Risk factors for miscarriage include an older mother or father, previous miscarriage, exposure to tobacco smoke, obesity,diabetes, and drug or alcohol use, among others. In those under the age of 35 the risk is about 10% while it is about 45% in those over the age of 40. Risk begins to increase around the age of 30. About 80% of miscarriages occur in the first 12 weeks of pregnancy (the first trimester). The underlying mechanism in about half of cases involves chromosomal abnormalities. Other conditions that can produce similar symptoms include an ectopic pregnancy and implantation bleeding. Diagnosis of a miscarriage may involve checking to see if the cervix is open or closed, testing blood levels ofhuman chorionic gonadotropin (hCG), and an ultrasound.
Prevention is occasionally possible with good prenatal care. This may involve avoiding drugs and alcohol, infectious diseases, and radiation.No specific treatment is usually needed during the first 7 to 14 days. Most women will complete the miscarriage without interventions. Occasionally the medication misoprostol or a procedure known as dilation and curettage (D&C) is required to remove the failed pregnancy. Women who are rhesus negative may require Rho(D) immune globulin.Pain medication and emotional support may be beneficial.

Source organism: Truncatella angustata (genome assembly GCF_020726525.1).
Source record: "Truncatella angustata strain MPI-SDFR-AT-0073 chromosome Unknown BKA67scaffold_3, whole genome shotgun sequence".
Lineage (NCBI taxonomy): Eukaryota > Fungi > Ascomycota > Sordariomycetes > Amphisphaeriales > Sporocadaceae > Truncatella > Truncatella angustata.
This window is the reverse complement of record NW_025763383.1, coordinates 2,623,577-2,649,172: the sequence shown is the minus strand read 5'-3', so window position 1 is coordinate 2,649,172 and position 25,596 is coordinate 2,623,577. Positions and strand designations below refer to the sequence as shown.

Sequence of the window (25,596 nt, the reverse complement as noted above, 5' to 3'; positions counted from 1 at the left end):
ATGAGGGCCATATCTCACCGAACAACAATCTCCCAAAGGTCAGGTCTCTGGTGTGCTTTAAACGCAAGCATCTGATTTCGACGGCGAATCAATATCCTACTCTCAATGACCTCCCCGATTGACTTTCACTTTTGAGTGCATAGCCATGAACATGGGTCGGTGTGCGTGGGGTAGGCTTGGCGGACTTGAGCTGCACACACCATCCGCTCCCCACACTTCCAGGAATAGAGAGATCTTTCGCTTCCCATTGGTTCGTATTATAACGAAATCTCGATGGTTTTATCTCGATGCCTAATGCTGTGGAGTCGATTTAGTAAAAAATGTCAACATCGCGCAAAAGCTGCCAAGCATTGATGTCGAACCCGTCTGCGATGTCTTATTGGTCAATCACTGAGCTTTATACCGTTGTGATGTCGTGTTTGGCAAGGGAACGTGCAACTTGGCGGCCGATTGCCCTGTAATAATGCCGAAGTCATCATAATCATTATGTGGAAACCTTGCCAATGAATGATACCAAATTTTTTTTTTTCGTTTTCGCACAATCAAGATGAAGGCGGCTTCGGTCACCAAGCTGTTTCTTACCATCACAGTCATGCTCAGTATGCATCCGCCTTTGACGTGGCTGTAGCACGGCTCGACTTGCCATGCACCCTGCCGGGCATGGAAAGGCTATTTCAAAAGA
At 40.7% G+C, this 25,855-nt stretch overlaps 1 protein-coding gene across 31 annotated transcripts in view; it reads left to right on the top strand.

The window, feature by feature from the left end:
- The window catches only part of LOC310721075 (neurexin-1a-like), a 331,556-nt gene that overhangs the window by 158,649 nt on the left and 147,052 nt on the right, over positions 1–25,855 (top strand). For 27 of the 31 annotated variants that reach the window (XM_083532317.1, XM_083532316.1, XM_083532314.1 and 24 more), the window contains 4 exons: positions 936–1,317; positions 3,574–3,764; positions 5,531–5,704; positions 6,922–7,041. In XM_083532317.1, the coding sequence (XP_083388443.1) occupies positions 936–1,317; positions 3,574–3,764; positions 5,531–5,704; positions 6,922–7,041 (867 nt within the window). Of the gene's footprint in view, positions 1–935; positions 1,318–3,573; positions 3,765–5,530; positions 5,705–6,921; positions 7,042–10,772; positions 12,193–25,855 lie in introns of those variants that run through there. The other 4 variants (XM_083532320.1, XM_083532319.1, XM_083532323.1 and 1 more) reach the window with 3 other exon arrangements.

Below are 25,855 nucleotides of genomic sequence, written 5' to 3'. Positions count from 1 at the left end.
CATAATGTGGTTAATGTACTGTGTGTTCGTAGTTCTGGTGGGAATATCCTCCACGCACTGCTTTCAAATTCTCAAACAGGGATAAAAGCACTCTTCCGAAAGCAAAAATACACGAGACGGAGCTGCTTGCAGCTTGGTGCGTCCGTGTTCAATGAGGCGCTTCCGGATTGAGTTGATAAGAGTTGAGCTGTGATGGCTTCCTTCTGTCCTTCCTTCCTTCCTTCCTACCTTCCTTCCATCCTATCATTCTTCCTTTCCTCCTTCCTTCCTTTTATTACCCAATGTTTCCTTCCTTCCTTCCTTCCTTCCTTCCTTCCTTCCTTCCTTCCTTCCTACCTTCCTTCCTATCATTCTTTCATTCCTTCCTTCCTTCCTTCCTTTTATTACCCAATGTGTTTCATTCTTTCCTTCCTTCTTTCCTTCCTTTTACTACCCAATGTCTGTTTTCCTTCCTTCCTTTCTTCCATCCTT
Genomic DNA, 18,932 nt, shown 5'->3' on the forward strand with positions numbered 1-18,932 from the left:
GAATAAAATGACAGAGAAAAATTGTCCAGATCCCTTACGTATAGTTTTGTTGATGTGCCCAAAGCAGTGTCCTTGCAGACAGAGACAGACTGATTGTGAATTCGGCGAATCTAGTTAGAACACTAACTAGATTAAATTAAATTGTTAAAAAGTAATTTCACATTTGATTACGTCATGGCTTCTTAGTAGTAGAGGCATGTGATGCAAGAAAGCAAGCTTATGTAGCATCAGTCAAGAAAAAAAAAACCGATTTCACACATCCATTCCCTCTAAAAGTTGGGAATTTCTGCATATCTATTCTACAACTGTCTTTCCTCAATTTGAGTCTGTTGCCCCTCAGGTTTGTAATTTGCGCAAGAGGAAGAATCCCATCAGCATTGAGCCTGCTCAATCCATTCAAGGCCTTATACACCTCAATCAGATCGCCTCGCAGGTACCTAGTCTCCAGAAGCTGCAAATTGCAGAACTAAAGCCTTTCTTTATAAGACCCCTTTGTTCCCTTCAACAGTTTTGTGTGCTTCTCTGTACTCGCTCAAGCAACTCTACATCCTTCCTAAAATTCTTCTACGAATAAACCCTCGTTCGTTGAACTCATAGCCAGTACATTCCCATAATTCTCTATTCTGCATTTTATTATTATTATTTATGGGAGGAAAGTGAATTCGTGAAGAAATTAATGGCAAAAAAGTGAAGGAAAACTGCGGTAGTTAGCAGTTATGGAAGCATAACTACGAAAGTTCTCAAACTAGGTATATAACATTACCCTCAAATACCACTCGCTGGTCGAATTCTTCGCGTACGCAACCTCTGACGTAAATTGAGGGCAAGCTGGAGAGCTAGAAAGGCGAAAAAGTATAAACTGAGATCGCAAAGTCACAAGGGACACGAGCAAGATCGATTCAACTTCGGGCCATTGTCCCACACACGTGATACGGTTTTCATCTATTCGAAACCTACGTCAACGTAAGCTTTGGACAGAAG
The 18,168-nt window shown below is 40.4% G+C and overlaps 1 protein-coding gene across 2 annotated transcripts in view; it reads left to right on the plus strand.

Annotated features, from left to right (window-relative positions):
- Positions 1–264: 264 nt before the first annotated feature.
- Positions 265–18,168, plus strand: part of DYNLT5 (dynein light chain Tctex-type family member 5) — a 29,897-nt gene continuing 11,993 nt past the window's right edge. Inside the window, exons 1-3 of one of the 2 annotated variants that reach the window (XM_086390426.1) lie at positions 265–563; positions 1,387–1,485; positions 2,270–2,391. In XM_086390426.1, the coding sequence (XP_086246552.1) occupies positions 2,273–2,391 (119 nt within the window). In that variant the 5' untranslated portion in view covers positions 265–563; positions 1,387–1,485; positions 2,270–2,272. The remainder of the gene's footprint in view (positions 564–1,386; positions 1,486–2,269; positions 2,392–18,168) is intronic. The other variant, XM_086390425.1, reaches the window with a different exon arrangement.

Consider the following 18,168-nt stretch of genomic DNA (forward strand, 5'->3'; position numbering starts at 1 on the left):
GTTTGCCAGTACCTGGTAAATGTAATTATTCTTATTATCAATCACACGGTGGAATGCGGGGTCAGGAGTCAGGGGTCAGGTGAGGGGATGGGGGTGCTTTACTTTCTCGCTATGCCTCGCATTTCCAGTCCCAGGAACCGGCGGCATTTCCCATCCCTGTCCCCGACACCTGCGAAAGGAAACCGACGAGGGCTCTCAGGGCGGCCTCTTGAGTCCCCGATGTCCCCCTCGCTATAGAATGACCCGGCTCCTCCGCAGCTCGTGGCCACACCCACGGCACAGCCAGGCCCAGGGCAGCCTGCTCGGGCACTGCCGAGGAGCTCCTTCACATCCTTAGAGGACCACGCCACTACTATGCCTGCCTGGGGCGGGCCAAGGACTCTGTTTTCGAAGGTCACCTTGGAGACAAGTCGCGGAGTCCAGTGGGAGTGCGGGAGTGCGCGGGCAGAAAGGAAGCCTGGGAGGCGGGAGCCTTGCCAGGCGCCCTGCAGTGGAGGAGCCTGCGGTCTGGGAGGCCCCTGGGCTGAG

Miscarriage is the most common complication of early pregnancy.Among women who know they are pregnant, the miscarriage rate is roughly 10% to 20% while rates among all conceptions is around 30% to 50%. About 5% of women have two miscarriages in a row. Some recommend not using the term "abortion" in discussions with those experiencing a miscarriage in an effort to decrease distress.